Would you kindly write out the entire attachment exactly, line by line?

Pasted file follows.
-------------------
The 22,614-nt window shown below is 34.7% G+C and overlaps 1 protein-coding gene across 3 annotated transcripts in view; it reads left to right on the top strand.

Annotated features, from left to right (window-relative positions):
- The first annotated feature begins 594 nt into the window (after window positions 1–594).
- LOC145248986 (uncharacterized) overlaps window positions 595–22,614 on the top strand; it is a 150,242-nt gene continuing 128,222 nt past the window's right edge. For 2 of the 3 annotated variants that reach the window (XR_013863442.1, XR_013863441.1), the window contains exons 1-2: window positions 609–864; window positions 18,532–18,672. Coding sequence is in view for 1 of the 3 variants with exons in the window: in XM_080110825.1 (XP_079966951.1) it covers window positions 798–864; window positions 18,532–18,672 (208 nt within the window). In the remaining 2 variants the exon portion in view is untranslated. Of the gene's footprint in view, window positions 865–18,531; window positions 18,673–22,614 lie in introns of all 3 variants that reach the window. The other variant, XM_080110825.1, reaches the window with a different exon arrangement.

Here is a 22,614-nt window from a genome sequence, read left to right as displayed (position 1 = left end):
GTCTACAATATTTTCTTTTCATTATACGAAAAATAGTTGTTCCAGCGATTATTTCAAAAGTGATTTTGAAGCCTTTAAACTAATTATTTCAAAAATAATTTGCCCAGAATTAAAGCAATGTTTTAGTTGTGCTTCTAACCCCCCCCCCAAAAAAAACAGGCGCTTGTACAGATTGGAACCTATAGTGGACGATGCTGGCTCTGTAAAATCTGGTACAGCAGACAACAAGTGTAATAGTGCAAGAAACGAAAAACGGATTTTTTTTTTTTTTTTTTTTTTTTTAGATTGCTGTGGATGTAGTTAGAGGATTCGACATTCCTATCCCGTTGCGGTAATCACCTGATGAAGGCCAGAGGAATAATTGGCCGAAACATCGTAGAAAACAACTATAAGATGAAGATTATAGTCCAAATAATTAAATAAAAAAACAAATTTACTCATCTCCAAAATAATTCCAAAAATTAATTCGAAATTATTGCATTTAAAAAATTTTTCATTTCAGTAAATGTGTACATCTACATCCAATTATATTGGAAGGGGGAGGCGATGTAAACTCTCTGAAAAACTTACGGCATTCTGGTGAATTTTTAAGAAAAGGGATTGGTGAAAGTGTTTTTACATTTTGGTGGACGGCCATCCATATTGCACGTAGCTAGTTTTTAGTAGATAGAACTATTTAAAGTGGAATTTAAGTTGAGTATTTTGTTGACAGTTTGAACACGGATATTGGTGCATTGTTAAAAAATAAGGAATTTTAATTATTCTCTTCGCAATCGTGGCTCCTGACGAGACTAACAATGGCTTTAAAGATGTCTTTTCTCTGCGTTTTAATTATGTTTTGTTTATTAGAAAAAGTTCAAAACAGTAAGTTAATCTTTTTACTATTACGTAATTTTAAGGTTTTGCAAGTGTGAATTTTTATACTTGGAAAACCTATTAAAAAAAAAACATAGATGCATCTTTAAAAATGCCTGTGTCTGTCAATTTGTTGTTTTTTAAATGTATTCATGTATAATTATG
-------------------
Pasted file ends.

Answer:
The 22,614-nt window shown below is 34.7% G+C and overlaps 1 protein-coding gene across 3 annotated transcripts in view; it reads left to right on the top strand.

Annotated features, from left to right (window-relative positions):
- The first annotated feature begins 594 nt into the window (after window positions 1–594).
- LOC145248986 (uncharacterized) overlaps window positions 595–22,614 on the top strand; it is a 150,242-nt gene continuing 128,222 nt past the window's right edge. For 2 of the 3 annotated variants that reach the window (XR_013863442.1, XR_013863441.1), the window contains exons 1-2: window positions 609–864; window positions 18,532–18,672. Coding sequence is in view for 1 of the 3 variants with exons in the window: in XM_080110825.1 (XP_079966951.1) it covers window positions 798–864; window positions 18,532–18,672 (208 nt within the window). In the remaining 2 variants the exon portion in view is untranslated. Of the gene's footprint in view, window positions 865–18,531; window positions 18,673–22,614 lie in introns of all 3 variants that reach the window. The other variant, XM_080110825.1, reaches the window with a different exon arrangement.

Here is a 22,614-nt window from a genome sequence, read left to right as displayed (position 1 = left end):
GTCTACAATATTTTCTTTTCATTATACGAAAAATAGTTGTTCCAGCGATTATTTCAAAAGTGATTTTGAAGCCTTTAAACTAATTATTTCAAAAATAATTTGCCCAGAATTAAAGCAATGTTTTAGTTGTGCTTCTAACCCCCCCCCCAAAAAAAACAGGCGCTTGTACAGATTGGAACCTATAGTGGACGATGCTGGCTCTGTAAAATCTGGTACAGCAGACAACAAGTGTAATAGTGCAAGAAACGAAAAACGGATTTTTTTTTTTTTTTTTTTTTTTTTAGATTGCTGTGGATGTAGTTAGAGGATTCGACATTCCTATCCCGTTGCGGTAATCACCTGATGAAGGCCAGAGGAATAATTGGCCGAAACATCGTAGAAAACAACTATAAGATGAAGATTATAGTCCAAATAATTAAATAAAAAAACAAATTTACTCATCTCCAAAATAATTCCAAAAATTAATTCGAAATTATTGCATTTAAAAAATTTTTCATTTCAGTAAATGTGTACATCTACATCCAATTATATTGGAAGGGGGAGGCGATGTAAACTCTCTGAAAAACTTACGGCATTCTGGTGAATTTTTAAGAAAAGGGATTGGTGAAAGTGTTTTTACATTTTGGTGGACGGCCATCCATATTGCACGTAGCTAGTTTTTAGTAGATAGAACTATTTAAAGTGGAATTTAAGTTGAGTATTTTGTTGACAGTTTGAACACGGATATTGGTGCATTGTTAAAAAATAAGGAATTTTAATTATTCTCTTCGCAATCGTGGCTCCTGACGAGACTAACAATGGCTTTAAAGATGTCTTTTCTCTGCGTTTTAATTATGTTTTGTTTATTAGAAAAAGTTCAAAACAGTAAGTTAATCTTTTTACTATTACGTAATTTTAAGGTTTTGCAAGTGTGAATTTTTATACTTGGAAAACCTATTAAAAAAAAAACATAGATGCATCTTTAAAAATGCCTGTGTCTGTCAATTTGTTGTTTTTTAAATGTATTCATGTATAATTATG